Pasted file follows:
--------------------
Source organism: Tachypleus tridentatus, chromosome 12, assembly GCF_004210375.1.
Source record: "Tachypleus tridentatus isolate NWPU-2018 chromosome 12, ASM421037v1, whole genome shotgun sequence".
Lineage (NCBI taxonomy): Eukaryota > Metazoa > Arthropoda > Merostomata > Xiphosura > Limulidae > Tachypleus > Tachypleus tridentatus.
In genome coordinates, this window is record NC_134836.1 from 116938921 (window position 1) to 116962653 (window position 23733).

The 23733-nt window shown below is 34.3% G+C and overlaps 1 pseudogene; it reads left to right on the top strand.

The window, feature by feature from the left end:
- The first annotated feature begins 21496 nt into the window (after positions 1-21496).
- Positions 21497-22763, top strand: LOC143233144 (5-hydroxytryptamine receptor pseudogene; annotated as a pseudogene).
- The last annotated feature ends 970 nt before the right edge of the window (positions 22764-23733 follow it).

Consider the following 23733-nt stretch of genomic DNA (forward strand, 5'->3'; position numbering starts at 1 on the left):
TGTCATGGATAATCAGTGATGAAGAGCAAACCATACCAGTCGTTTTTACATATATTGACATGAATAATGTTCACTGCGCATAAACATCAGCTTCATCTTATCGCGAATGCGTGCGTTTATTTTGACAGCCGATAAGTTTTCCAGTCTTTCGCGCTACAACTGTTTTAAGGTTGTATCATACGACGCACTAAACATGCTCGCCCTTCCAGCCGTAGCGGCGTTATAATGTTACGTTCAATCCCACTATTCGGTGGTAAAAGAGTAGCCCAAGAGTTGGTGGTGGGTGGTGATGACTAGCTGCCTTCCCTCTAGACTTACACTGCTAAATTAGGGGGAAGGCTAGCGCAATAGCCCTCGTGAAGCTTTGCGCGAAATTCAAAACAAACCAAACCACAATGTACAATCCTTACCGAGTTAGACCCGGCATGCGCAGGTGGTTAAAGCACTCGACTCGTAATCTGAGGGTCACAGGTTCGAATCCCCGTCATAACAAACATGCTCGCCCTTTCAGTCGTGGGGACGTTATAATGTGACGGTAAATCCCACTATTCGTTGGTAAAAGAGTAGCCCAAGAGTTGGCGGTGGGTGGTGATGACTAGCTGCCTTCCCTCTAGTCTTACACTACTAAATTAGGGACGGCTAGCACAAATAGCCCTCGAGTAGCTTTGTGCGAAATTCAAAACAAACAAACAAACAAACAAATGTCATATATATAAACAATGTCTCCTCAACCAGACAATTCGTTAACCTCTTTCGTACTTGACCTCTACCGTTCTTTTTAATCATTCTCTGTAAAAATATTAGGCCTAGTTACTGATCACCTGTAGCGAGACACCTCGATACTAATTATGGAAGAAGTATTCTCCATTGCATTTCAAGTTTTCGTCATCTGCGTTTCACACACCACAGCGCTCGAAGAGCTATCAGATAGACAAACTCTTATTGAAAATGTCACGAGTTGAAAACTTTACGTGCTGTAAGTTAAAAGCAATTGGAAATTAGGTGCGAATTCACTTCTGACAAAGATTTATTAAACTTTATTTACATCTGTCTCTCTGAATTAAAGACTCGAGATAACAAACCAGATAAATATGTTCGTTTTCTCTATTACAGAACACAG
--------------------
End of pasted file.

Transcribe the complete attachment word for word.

Source organism: Tachypleus tridentatus, chromosome 12, assembly GCF_004210375.1.
Source record: "Tachypleus tridentatus isolate NWPU-2018 chromosome 12, ASM421037v1, whole genome shotgun sequence".
Lineage (NCBI taxonomy): Eukaryota > Metazoa > Arthropoda > Merostomata > Xiphosura > Limulidae > Tachypleus > Tachypleus tridentatus.
In genome coordinates, this window is record NC_134836.1 from 116938921 (window position 1) to 116962653 (window position 23733).

The 23733-nt window shown below is 34.3% G+C and overlaps 1 pseudogene; it reads left to right on the top strand.

The window, feature by feature from the left end:
- The first annotated feature begins 21496 nt into the window (after positions 1-21496).
- Positions 21497-22763, top strand: LOC143233144 (5-hydroxytryptamine receptor pseudogene; annotated as a pseudogene).
- The last annotated feature ends 970 nt before the right edge of the window (positions 22764-23733 follow it).

Consider the following 23733-nt stretch of genomic DNA (forward strand, 5'->3'; position numbering starts at 1 on the left):
TGTCATGGATAATCAGTGATGAAGAGCAAACCATACCAGTCGTTTTTACATATATTGACATGAATAATGTTCACTGCGCATAAACATCAGCTTCATCTTATCGCGAATGCGTGCGTTTATTTTGACAGCCGATAAGTTTTCCAGTCTTTCGCGCTACAACTGTTTTAAGGTTGTATCATACGACGCACTAAACATGCTCGCCCTTCCAGCCGTAGCGGCGTTATAATGTTACGTTCAATCCCACTATTCGGTGGTAAAAGAGTAGCCCAAGAGTTGGTGGTGGGTGGTGATGACTAGCTGCCTTCCCTCTAGACTTACACTGCTAAATTAGGGGGAAGGCTAGCGCAATAGCCCTCGTGAAGCTTTGCGCGAAATTCAAAACAAACCAAACCACAATGTACAATCCTTACCGAGTTAGACCCGGCATGCGCAGGTGGTTAAAGCACTCGACTCGTAATCTGAGGGTCACAGGTTCGAATCCCCGTCATAACAAACATGCTCGCCCTTTCAGTCGTGGGGACGTTATAATGTGACGGTAAATCCCACTATTCGTTGGTAAAAGAGTAGCCCAAGAGTTGGCGGTGGGTGGTGATGACTAGCTGCCTTCCCTCTAGTCTTACACTACTAAATTAGGGACGGCTAGCACAAATAGCCCTCGAGTAGCTTTGTGCGAAATTCAAAACAAACAAACAAACAAACAAATGTCATATATATAAACAATGTCTCCTCAACCAGACAATTCGTTAACCTCTTTCGTACTTGACCTCTACCGTTCTTTTTAATCATTCTCTGTAAAAATATTAGGCCTAGTTACTGATCACCTGTAGCGAGACACCTCGATACTAATTATGGAAGAAGTATTCTCCATTGCATTTCAAGTTTTCGTCATCTGCGTTTCACACACCACAGCGCTCGAAGAGCTATCAGATAGACAAACTCTTATTGAAAATGTCACGAGTTGAAAACTTTACGTGCTGTAAGTTAAAAGCAATTGGAAATTAGGTGCGAATTCACTTCTGACAAAGATTTATTAAACTTTATTTACATCTGTCTCTCTGAATTAAAGACTCGAGATAACAAACCAGATAAATATGTTCGTTTTCTCTATTACAGAACACAG